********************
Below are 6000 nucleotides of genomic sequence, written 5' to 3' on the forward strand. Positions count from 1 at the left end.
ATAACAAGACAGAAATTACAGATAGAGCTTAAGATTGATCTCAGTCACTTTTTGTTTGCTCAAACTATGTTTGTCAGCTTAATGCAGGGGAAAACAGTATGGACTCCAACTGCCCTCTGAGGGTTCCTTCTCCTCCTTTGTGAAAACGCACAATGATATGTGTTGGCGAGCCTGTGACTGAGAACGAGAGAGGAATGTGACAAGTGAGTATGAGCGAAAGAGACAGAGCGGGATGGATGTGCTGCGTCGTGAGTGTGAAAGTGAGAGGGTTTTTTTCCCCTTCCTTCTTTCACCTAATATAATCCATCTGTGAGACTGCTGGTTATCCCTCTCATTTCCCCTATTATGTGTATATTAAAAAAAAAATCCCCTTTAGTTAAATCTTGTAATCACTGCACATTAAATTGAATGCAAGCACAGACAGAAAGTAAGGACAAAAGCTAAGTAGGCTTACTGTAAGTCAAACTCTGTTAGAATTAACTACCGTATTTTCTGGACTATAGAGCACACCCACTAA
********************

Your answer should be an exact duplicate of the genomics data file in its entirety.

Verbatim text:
Below are 6000 nucleotides of genomic sequence, written 5' to 3' on the forward strand. Positions count from 1 at the left end.
ATAACAAGACAGAAATTACAGATAGAGCTTAAGATTGATCTCAGTCACTTTTTGTTTGCTCAAACTATGTTTGTCAGCTTAATGCAGGGGAAAACAGTATGGACTCCAACTGCCCTCTGAGGGTTCCTTCTCCTCCTTTGTGAAAACGCACAATGATATGTGTTGGCGAGCCTGTGACTGAGAACGAGAGAGGAATGTGACAAGTGAGTATGAGCGAAAGAGACAGAGCGGGATGGATGTGCTGCGTCGTGAGTGTGAAAGTGAGAGGGTTTTTTTCCCCTTCCTTCTTTCACCTAATATAATCCATCTGTGAGACTGCTGGTTATCCCTCTCATTTCCCCTATTATGTGTATATTAAAAAAAAAATCCCCTTTAGTTAAATCTTGTAATCACTGCACATTAAATTGAATGCAAGCACAGACAGAAAGTAAGGACAAAAGCTAAGTAGGCTTACTGTAAGTCAAACTCTGTTAGAATTAACTACCGTATTTTCTGGACTATAGAGCACACCCACTAA